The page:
{ if (e.Error == null)

{ StringReader stream = new StringReader(e.Result); 

 XmlReader reader = XmlReader.Create(stream); 

 string gmlURI = http://www.opengis.net/gml&#8221;;map.Children.Clear();

 while (reader.Read()){

   if (reader.NodeType == XmlNodeType.Element)  {

    if (reader.NamespaceURI == gmlURI && reader.Name == reader.Prefix + “:pos”)

   {

      string[] loc = reader.ReadInnerXml().Split(” “.ToCharArray()); 

      double lat = Double.Parse(loc[1]); 

      double lon = double.Parse(loc[0]); 

      Pushpin p = new Pushpin();p.Location =new Location(lat, lon);map.Children.Add(p);
  }}}}} Next, compile and run your application. Assuming you set the initial Bing Map extent correctly, (i.e. around the area where your points are), clicking on the [Show Locations] button should display your points on Bing Maps using the Default pushpin.

The great thing with this approach, is that you can easily add logic to either add other shape types such as polygons or lines, or retrieve data from other databases by simply amending the code in the GeoRSS handler.

9 thoughts on “Displaying pushpins in Bing Maps Silverlight control using GeoRSS feeds

  1. Error 1

    ‘silverlightmap.Web.GeoRSSHandler’ does not implement interface member ‘System.Web.IHttpHandler.IsReusable’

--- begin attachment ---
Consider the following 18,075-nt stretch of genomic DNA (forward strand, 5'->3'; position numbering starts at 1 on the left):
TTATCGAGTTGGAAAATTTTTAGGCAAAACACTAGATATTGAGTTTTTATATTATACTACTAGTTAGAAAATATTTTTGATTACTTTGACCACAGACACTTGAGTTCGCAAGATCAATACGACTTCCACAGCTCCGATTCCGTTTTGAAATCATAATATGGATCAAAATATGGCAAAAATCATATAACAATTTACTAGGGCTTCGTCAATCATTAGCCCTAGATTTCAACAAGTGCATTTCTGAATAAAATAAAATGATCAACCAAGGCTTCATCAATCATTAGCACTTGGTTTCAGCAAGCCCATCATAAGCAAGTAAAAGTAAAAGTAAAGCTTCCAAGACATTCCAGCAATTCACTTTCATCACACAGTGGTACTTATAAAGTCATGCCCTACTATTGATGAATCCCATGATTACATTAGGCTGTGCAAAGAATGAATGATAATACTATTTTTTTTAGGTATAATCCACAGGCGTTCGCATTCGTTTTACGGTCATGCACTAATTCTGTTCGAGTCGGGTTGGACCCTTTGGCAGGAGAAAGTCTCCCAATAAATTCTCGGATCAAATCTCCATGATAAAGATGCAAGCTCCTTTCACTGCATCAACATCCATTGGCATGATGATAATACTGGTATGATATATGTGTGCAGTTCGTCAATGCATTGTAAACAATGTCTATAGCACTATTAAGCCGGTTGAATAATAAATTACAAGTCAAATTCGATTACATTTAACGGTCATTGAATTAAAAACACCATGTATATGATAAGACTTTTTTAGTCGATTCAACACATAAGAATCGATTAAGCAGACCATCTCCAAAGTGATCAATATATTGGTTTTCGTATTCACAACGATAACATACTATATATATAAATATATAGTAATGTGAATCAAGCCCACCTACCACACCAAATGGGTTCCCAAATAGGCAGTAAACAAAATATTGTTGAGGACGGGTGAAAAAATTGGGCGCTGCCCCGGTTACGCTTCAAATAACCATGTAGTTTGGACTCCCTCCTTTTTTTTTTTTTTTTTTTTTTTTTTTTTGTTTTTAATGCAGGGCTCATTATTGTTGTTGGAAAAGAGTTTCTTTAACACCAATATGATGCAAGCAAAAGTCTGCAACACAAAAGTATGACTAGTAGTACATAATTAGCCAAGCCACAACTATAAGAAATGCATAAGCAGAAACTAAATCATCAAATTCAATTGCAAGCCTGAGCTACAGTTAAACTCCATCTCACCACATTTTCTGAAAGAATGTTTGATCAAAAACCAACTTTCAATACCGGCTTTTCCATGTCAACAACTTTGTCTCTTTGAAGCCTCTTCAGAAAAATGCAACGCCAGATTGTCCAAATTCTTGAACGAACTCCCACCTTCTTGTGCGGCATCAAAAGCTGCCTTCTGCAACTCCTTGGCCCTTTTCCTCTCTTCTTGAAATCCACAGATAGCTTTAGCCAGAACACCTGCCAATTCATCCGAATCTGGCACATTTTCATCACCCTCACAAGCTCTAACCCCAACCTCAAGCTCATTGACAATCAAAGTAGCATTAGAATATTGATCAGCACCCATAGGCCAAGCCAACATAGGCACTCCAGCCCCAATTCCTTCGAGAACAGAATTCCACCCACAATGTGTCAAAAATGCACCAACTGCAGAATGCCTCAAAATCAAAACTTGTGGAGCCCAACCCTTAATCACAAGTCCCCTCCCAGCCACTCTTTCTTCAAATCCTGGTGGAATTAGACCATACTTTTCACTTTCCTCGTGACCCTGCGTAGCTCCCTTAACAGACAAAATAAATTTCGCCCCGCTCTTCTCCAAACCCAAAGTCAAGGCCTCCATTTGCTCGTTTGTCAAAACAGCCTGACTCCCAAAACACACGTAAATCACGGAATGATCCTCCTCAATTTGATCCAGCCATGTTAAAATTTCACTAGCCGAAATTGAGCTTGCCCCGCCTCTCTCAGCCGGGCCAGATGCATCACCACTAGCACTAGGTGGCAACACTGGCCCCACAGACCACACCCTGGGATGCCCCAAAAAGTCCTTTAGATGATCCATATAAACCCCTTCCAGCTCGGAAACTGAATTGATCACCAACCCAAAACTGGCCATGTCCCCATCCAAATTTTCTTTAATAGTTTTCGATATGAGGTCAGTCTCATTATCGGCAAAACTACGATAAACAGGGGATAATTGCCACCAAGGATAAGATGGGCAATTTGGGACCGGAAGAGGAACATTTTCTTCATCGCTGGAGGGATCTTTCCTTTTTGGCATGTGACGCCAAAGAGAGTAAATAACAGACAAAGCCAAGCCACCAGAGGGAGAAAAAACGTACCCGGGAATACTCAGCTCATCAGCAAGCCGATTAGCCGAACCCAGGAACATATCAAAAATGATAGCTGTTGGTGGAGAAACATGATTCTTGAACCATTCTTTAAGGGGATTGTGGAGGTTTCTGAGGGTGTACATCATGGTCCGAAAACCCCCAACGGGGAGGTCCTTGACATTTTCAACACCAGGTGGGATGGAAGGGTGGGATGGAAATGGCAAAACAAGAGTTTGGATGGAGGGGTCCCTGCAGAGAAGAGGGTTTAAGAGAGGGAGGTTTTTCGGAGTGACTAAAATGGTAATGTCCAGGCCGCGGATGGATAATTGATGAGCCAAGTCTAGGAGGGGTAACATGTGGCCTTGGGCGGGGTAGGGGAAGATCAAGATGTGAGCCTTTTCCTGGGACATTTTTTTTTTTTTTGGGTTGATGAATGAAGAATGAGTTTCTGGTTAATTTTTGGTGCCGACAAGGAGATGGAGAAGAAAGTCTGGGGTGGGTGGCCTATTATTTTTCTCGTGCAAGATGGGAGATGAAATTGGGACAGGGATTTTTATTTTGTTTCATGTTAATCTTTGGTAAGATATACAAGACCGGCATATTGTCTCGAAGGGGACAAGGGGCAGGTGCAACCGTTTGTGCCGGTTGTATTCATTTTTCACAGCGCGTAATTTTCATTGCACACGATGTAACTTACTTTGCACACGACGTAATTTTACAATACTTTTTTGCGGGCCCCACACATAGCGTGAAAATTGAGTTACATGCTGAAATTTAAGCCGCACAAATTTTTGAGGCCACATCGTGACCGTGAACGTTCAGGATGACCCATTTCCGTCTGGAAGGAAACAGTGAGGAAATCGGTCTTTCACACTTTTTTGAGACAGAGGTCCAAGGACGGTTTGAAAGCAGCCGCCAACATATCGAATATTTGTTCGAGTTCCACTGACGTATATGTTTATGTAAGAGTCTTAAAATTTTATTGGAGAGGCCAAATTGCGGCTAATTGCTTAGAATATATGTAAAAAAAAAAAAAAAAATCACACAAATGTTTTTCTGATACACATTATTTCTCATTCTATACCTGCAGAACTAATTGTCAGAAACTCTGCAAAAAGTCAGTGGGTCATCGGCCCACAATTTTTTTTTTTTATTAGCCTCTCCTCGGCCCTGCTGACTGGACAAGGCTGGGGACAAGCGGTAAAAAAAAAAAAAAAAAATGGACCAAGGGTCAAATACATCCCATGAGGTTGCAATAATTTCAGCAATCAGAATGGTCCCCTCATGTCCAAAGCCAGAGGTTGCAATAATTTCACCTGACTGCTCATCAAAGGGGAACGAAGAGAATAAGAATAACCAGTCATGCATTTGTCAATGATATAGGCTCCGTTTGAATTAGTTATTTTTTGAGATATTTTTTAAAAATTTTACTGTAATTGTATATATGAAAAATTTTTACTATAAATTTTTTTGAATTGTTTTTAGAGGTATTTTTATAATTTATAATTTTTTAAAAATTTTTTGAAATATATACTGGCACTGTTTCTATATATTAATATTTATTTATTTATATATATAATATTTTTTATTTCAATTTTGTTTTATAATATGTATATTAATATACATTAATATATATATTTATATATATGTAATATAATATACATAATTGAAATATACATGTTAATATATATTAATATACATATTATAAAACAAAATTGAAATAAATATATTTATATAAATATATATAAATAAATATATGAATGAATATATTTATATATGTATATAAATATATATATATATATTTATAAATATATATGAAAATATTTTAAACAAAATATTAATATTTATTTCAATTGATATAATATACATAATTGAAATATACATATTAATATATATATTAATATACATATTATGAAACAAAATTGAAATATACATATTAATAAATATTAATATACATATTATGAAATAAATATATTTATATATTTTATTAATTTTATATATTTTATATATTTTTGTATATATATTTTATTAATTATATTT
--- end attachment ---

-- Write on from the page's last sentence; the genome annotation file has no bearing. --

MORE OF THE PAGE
SIR, i faced this error when compile my program. what should i do sir? THX for reply!

  2. for spatial table, i should store longitude and latitude? can i get an example for spatial table? thank in advance. =)

  3. Yes, since we are talking about Bing Maps the coordinates would need to be in Lat/Lon. For SQL Server it doesn’t really matter if the spatial column is of type geography. You can also define it as geometry
    This is a simple example of creating a spatial table :
    CREATE TABLE mySpatialTable
    ( id int IDENTITY (1,1),
    shapes geometry);
    GO

    And then to insert into the table, use something like:

    INSERT INTO mySpatialTable (shapes)
    VALUES (geometry::STPointFromText(‘POINT(22.95709, 40.6135782878 )’, 0));